Int’l insurance confab underway in Accra

Insurance experts from 36 developing countries have converge in Accra to discuss measures to boost insurance industries in developing economies.

The objective of the four-day international conference aimed at coming out with measures to increase the share of developing economies in the global insurance market.

It is being hosted by the National Insurance Commission (NIC) and Organised by the Association of Insurers and Reinsurance of Developing Countries (AIRDC).

It has the theme; “Building Resilience in the Heat of a Global Economic Tussle.” The programme is being held under the auspices of the Association of Insurance Supervisory Authorities for Developing Countries.

The participants who are chief executive officers, experts, practitioners from insurance and reinsurance companies are from Ghana, Egypt, Nigeria, Angola, Togo, Benin, Kenya, Guinea, Liberia, Nepal, Philippines and Senegal, among others.

The Commissioner of Insurance, Dr Justice Yaw Ofori, said Ghana was hosting the 22nd AIRDC educational international conference for the first time.

He said the last time the conference was held in West Africa was 20 years ago (2002) in Nigeria.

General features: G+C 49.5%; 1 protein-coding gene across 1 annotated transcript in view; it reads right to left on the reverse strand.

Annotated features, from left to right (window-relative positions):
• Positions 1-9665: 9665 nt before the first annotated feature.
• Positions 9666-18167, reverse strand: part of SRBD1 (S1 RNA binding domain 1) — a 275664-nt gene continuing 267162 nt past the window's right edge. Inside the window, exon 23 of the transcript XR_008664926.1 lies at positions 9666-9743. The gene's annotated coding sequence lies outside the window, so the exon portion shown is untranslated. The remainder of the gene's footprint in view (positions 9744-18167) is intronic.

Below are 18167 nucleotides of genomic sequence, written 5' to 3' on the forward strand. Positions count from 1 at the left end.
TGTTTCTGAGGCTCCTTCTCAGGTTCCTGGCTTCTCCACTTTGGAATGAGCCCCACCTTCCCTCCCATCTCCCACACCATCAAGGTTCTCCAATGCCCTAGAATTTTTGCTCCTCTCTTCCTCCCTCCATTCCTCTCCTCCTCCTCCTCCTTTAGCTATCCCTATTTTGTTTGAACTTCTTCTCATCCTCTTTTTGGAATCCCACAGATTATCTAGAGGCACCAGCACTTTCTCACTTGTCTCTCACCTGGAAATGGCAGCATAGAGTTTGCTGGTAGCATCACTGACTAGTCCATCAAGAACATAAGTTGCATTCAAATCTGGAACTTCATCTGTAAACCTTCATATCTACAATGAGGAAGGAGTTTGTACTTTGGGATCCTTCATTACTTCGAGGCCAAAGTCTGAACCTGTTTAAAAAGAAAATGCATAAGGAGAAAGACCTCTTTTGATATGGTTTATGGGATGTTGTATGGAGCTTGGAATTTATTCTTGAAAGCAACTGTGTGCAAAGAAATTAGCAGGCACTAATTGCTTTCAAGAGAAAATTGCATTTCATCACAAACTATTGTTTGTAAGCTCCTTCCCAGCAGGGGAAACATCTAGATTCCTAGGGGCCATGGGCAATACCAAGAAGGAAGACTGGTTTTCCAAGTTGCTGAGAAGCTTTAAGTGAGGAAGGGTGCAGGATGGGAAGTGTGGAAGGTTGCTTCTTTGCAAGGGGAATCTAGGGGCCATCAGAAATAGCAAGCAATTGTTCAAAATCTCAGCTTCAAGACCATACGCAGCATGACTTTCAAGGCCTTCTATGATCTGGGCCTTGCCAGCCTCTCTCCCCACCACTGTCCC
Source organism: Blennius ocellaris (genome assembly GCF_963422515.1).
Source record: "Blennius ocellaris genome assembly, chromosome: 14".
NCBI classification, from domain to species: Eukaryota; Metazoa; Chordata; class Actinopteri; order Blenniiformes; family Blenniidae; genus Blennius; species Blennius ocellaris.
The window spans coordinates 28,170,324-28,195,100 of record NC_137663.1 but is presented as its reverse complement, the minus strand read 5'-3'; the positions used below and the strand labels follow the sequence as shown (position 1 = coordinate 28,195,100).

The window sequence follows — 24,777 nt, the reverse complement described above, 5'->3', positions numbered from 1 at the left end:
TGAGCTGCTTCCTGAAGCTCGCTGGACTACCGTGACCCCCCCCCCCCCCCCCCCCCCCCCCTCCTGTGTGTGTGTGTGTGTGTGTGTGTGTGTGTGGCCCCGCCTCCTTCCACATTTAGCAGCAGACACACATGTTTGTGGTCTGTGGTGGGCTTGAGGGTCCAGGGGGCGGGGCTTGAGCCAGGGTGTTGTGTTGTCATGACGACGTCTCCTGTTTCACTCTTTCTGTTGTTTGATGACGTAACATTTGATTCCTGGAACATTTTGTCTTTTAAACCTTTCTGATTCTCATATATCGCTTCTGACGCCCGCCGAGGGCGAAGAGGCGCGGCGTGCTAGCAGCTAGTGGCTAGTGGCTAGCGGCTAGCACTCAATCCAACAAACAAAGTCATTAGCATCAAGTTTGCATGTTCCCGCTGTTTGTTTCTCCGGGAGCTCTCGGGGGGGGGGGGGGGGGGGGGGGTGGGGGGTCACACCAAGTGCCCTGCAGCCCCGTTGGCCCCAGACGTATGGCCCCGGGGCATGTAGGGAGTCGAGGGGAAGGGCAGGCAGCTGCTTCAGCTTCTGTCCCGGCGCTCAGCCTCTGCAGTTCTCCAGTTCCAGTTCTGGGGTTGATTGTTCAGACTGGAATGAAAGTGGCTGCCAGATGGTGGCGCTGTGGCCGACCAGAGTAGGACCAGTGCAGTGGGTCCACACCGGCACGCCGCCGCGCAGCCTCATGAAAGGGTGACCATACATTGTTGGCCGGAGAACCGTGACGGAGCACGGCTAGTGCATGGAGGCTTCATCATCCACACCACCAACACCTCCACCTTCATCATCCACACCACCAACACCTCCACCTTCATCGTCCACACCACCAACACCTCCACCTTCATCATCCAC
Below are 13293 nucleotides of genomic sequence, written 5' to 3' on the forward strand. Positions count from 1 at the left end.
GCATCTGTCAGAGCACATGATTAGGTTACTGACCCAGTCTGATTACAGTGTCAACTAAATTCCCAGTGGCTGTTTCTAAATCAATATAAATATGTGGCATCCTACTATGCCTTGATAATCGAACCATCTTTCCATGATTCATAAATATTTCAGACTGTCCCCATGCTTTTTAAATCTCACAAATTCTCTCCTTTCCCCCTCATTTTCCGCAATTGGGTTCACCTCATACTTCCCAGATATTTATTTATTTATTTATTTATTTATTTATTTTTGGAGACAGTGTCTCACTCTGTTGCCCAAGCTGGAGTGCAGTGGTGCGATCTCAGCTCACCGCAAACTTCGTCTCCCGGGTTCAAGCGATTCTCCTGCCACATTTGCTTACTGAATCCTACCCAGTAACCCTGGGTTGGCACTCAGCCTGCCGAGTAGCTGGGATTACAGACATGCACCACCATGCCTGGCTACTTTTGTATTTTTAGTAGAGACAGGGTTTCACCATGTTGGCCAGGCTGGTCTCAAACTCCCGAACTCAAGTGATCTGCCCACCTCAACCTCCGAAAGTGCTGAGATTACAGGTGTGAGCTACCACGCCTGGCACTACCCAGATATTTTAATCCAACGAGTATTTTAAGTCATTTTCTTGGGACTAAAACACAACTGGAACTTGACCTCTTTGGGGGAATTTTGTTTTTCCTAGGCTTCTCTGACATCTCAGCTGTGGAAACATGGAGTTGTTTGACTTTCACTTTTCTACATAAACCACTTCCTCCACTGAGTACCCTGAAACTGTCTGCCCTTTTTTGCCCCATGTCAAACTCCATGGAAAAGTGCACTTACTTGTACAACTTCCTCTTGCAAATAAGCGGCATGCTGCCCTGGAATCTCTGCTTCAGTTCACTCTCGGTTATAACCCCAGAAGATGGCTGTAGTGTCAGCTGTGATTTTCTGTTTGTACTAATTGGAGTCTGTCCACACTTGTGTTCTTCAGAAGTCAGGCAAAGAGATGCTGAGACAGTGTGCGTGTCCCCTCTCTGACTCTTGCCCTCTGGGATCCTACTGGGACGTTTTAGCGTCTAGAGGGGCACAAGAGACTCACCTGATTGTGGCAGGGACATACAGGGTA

Dr Ofori said the objective of the programme was to come out with strategies to increase the share of the developing economies of the global insurance market.

According to him, the share of the developing countries in the global insurance market was paltry and a huge chunk of insurance businesses were operated by developed economies.

Dr Ofori said the conference would help the insurance and reinsurance companies to come together, collaborate and have a united front and voice in the world insurance market.

The Commissioner of Insurance said the conference would create avenues for the insurance and reinsurance companies to discuss technological innovations to enhance the insurance industry.

The President of AIRDC, Yassir Albaharna said the theme for the conference was chosen in view of global economic developments.

“The subject of resilience has gained a lot attention lately, as world economies continue to be impacted by range of macro-economic, political, social and technological factors on a scale not before. 

Building greater resilience has therefore become a defining mandate of our time,” he said.

Achieving financial resilience, Mr Albaharna, said depended on the development of financial strategies that relied on country risk assessment and financing tools.

Dr Mohamed Ibn Chambas, a former Special Representative of the Secretary-General and Head of the United Nations Office for West Africa and Sahel, who was the Special Guest of Honour said insurance as a risk transfer mechanism, had played fundamental roles in helping humanity overcome adversities.

Particularly, in Ghana, he mentioned the 2001 Accra Stadium Disaster in which more than 100 people died and the June 3, 2015 twin disaster which killed more than 150.

Dr Chambas expressed the hope that the insurance industry in developing world could help address the currently global economic challenges, saying “I am optimistic that insurance can once again play the critical role it has frequently demonstrated in difficult periods.”


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